Dr Factor: Peanut allergies tough nut to crack; Hartford Business Journal; 2012

Peanut allergies tough nut to crack | Treatment Center Helps Patients with Life-Threatening Condition
February 7, 2011, June 1, 2012, by Becky Bergman


An experimental therapy used at the New England Food Allergy Treatment Center in West Hartford is helping to improve the quality of life for people allergic to peanuts.

The procedure, called oral immunotherapy, exposes patients to increasing amounts of peanut protein over a six-month period until they can eat the equivalent to one to three peanuts without having a negative reaction.

The West Hartford treatment center is the only clinical facility outside of a major medical network or academic environment in the U.S. to offer oral immunotherapy for peanut allergies.

The West Hartford treatment center is also the only private practice nationally that is devoted exclusively to patients with peanut allergies, according to Dr. Jeffrey Factor.

Factor, who models his treatments after protocols developed and used at Duke University, said his desensitization program is safe and effective.

So far, 30 patients, including 12-year-old Jack Zeligson, have enrolled in the center’s desensitization program since it started in November.

Zeligson, who lives in Windsor, said he looks forward to being able to go to parties and special events without worrying about carrying medication, like an epi-pen.

Factor expects more people to sign up this year as the word gets out about the center’s procedures.

Patients ranging from 5 years to 21 years old come for treatment from across Connecticut, Maine, Massachusetts, New York, New Jersey and Rhode Island, said Factor.

The center’s proximity to Hartford allows Factor to visit peanut allergy patients one-on-one and continue his pediatric practice without traveling long distances.

“It was all about logistics,” said Factor. “It was a natural choice for me to open the center in West Hartford. I can focus on my private practice and still see my allergy patients. It’s important to me to be involved as much as I can.”

Factor, the director of the New England Food Allergy Treatment Center and an associate clinical professor of pediatrics at the University of Connecticut’s School of Medicine, said his goal for the oral immunotherapy procedures is to reduce anxiety for patients like Zeligson.

“We want to give patients peace of mind and help them to not live in constant fear they could be exposed,” said Factor.

Factor said his procedure does not cure patients of their peanut allergies. Instead, it helps build their tolerance to the allergen in case of accidental exposure or cross-contamination.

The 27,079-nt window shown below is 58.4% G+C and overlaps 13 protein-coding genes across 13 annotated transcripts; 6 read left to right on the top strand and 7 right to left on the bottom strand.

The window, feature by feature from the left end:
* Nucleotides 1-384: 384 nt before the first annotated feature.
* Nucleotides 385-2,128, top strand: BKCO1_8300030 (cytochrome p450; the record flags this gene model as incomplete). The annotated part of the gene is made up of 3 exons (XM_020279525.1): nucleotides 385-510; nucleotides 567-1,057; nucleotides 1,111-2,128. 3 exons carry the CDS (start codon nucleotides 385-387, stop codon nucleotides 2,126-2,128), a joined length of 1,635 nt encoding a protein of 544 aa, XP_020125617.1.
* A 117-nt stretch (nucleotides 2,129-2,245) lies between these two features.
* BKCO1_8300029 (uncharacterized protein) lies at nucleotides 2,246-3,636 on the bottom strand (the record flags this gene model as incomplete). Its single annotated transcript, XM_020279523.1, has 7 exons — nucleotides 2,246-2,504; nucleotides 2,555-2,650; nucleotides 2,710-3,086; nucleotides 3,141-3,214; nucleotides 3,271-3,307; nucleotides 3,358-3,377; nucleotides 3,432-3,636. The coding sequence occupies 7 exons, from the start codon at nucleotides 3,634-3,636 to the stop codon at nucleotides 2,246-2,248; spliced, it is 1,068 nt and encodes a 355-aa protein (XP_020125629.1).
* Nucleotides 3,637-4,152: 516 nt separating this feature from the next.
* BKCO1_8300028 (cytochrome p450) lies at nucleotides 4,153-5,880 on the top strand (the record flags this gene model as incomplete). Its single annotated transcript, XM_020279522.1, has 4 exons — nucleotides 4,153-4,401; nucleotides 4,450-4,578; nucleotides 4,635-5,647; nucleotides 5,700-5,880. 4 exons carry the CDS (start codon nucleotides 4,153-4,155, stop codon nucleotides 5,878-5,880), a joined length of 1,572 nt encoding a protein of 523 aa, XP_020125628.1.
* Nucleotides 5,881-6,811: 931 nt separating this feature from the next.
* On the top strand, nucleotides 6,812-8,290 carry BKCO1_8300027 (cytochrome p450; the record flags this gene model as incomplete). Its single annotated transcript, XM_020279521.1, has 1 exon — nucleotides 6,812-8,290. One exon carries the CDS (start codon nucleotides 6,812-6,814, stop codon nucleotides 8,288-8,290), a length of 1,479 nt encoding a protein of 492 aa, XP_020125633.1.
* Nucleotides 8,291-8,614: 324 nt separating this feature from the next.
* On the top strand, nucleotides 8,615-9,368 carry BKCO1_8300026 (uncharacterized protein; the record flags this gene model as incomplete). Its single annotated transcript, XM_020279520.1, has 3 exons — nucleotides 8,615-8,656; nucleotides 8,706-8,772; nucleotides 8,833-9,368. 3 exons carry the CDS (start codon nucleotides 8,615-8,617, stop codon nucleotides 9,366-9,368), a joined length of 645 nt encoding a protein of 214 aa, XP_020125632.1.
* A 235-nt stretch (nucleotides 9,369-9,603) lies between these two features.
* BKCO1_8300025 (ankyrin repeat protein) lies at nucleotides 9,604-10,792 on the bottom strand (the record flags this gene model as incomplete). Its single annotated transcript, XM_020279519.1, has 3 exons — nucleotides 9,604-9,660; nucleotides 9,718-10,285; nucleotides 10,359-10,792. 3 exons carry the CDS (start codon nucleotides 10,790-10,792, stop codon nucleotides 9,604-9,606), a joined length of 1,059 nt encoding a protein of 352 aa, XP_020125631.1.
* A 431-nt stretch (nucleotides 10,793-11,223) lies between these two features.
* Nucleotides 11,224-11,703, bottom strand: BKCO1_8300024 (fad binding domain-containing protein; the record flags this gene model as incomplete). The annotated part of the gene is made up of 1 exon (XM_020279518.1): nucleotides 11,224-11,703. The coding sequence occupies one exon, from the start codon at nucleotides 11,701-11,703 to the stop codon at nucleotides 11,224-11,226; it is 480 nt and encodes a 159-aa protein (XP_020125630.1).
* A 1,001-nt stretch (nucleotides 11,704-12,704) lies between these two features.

The idea behind the treatment is to expose patients to small amounts of peanuts over time to desensitize them to the allergen and reduce the risk of life-threatening reactions. Most insurance companies won’t cover the $3,000 cost because it’s considered an experimental therapy, said Factor.

Under the supervision of a doctor, patients receive 6 milligrams of peanut flour, or about 0.006 of a peanut, mixed in with other foods during their first visit. The center has all the medications prepared in case a patient has a bad reaction to a dose, said Factor.

“Our patients come in for about six hours on the first day and receive incremental increases of peanut protein,” said Factor. “We monitor them the entire time they’re here to make sure they don’t have a reaction.”

Patients continue the same dose at home daily and return every two weeks for increased amounts and adjustments, said Factor. Treatments usually last about 20 to 24 weeks, with periodic appointments and follow-ups for up to three years.

Peanut allergies affect about one percent of the population, or 3 million people, in the U.S., killing an estimated 150 people each year, according to researchers at Mount Sinai School of Medicine.

Other common food allergies, including milk, eggs, wheat and shellfish, affect an estimated 12 million Americans.

Food allergies occur when the immune system mistakenly attacks a protein and causes the body to trigger a sudden chemical release. Reactions can be fatal and include hives, rashes, swelling, severe trouble breathing, nausea, wheezing and loss of consciousness.

The most severe reaction, anaphylactic shock, is the potentially fatal drop in blood pressure.

While there are no cures for food allergies, medications like epinephrine, can control symptoms after a reaction, said Factor. Strict avoidance of the allergy-causing food is the only way to prevent a reaction.

Food allergies are on the rise and reactions are becoming more severe. The Centers for Disease Control and Prevention reported that children experience more than 300,000 ambulatory care visits per year related to food allergies.

Many children will outgrow their allergies and even consume the foods that once caused life-threatening reactions, said Factor.

While there is very little information about the long-term effects of the oral immunotherapy, studies at Duke University show patients have experienced positive results, said Factor.

The Food and Drug Administration currently does not regulate or approve of oral immunotherapy for peanut allergies.

Becky Bergman is a freelance writer and mother of a child with a peanut allergy.
WEBSITE: http://www.NEFoodAllergy.org
CONTACT: 860-986-6099

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